But yes, as Ant suggests, a resignation would be long overdue for anybody with any sense of shame. Unfortunately it's beginning to look as though she's determined to persist in order to ensure that the UK leaves the EU without a deal i.e. to carry out her threat. After meeting her yesterday, Anna Soubry said that she seemed delusional "quite seriously". 
never trust a man in a blue trench coat, never drive a car when you're dead
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 From:  CHYRON (DSMITHHFX)   
 To:  william (WILLIAMA)     
42264.93 In reply to 42264.92 
She certainly looks mentally unfit, by some combination of (no doubt prescription) drug abuse and exhaustion.
“Reactions of shock to … are starting to populate Twitter.’”
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 From:  CHYRON (DSMITHHFX)   
 To:  ALL
42264.94 
Ooh, they done busted out the Harmy*.



*(this is how a Québécoise friend pronounced it many moons ago)
“Reactions of shock to … are starting to populate Twitter.’”
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 From:  Dave!!  
 To:  CHYRON (DSMITHHFX)      
42264.95 In reply to 42264.91 
As William said, Cameron has to be in there as well. The austerity shit is a big reason, but also the whole mess we're in now due to him calling the referendum in the first place. Don't forget that he didn't call it because he believed in the UK leaving (unlike the SNP's Scotland independence referendum), he did it purely to try and boost his own power by uniting his party behind him.

He thought firstly that the Tories wouldn't win a majority, hence they'd have to go into coalition with the Lib Dems again who'd scrub the referendum from taking place (DC could then shrug at his eurosceptic MPs and say "Well, I tried. Now back me". Then when the Tories did get a majority, he never thought for one second that Leave would win, meaning that his campaigning was pitiful. He though Remain would walk it and again, he could say "I've given you the referendum, the people want to remain. Now shut up and back me".

Lastly when Leave did win, he promptly pissed off and left everyone else to deal with the mess he'd created.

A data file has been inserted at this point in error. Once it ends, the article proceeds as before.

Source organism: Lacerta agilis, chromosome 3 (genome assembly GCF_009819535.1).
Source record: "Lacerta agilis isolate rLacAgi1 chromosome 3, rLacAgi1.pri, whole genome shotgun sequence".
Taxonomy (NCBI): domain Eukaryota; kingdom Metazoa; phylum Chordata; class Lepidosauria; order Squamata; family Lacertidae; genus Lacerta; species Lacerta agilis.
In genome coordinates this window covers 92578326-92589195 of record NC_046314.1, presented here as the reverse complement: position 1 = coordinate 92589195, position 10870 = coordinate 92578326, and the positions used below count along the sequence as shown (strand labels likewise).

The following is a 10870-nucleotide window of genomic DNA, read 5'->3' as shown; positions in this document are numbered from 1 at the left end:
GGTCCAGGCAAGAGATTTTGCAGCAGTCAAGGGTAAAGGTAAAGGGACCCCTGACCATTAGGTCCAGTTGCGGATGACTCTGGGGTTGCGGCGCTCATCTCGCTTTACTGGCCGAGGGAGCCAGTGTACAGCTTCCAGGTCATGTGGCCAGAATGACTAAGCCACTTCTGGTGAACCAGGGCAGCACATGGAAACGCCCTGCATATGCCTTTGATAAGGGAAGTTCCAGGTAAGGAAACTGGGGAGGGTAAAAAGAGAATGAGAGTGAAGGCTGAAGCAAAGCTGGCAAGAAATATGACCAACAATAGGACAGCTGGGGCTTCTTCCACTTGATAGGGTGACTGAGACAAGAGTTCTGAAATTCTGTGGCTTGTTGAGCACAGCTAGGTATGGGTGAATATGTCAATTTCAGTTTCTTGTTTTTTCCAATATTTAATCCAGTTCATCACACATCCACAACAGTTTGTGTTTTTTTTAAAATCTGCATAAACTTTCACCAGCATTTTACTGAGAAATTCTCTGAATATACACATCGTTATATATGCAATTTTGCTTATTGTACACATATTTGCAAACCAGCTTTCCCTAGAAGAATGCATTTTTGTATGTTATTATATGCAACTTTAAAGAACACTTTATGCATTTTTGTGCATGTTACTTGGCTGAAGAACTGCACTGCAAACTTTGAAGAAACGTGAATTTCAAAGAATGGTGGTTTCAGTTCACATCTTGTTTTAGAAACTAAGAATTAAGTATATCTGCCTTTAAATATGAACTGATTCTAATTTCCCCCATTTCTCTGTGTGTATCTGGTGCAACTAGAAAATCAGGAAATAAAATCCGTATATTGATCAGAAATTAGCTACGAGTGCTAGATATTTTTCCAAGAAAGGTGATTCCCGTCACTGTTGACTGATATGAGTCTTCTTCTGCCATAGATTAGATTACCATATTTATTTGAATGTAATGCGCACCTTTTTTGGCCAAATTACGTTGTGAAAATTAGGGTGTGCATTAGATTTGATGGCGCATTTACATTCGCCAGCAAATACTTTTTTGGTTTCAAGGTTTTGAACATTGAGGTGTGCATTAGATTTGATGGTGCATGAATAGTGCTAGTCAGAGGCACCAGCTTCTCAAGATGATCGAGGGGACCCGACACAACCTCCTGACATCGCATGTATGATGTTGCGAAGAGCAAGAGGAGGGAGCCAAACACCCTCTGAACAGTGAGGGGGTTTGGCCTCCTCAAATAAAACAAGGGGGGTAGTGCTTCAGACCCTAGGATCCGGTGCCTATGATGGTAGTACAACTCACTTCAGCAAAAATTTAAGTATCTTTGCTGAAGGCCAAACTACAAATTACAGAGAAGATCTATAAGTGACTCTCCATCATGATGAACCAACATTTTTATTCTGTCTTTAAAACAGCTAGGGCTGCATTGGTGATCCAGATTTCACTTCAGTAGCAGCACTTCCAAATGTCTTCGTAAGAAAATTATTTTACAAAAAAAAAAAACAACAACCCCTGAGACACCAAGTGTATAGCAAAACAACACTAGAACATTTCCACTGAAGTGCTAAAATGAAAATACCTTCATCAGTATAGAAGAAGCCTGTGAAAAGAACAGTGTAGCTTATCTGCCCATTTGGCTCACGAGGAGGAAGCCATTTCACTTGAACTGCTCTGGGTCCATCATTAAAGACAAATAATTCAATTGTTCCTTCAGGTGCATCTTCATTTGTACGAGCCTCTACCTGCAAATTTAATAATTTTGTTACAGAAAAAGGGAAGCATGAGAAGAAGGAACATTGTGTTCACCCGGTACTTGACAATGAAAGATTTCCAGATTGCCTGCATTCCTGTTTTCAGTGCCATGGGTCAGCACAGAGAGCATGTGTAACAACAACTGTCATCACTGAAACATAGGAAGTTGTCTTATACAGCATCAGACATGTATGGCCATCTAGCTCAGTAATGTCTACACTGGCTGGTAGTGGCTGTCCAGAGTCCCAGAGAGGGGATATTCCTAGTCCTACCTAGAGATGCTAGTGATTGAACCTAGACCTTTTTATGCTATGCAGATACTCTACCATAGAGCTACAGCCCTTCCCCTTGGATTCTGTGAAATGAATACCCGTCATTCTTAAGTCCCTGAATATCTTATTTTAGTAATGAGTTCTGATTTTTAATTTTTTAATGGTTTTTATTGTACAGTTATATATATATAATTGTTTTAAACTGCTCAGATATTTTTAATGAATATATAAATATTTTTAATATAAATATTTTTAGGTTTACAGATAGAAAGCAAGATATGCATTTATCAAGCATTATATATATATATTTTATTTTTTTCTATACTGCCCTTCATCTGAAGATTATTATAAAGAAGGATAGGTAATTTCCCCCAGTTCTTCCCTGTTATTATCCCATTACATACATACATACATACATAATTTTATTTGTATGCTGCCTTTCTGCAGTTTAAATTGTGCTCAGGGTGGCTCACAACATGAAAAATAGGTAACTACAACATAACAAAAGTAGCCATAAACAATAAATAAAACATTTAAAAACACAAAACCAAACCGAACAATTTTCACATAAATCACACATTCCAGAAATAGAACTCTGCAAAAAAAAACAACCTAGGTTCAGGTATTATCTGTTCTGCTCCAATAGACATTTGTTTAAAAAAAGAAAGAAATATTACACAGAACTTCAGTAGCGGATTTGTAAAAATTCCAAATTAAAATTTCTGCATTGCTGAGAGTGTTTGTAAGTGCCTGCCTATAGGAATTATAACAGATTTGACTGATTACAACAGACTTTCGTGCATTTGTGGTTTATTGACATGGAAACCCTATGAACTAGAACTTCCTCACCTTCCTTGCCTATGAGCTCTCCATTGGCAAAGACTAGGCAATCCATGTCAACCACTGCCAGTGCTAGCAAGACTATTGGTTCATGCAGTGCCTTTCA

Saying that, May is making a compelling argument for becoming one of the worst PMs in history due to her refusal to compromise or listen to MPs, then trying to blame them when the shit inevitably hits the fan.
---

 
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 From:  Peter (BOUGHTONP)  
 To:  Dave!!     
42264.96 In reply to 42264.95 
Cameron knew exactly what he was doing - he'd done his research and knew the vote would be close.

Whether he expected remain or leave is irrelevant, both possibilities were planned, and every moment since he announced the referendum has been a calculated charade to expand division and resentment amongst the populace, to exhaust people and grow the apathy that allows the Tories to increase their power and control.

Whether May is in on it or a puppet is irrelevant too, her actions are deliberate, her position as PM kept whilst it's needed, just like the rift in the Conservative party - they'll both be gone in moments when it's deemed beneficial to do so.


^ Can you prove that wrong?

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 From:  william (WILLIAMA)  
 To:  Peter (BOUGHTONP)     
42264.97 In reply to 42264.96 
Nope - can't prove that wrong.

I'd be surprised if Cameron was content to appear so ugly in a planned way. And I don't believe that's how it worked out.

I do believe that there's substantially more planning and less random chance in all this, however.

I also believe that Theresa May is probably close to insanity. Not saying i'm sympathetic.
never trust a man in a blue trench coat, never drive a car when you're dead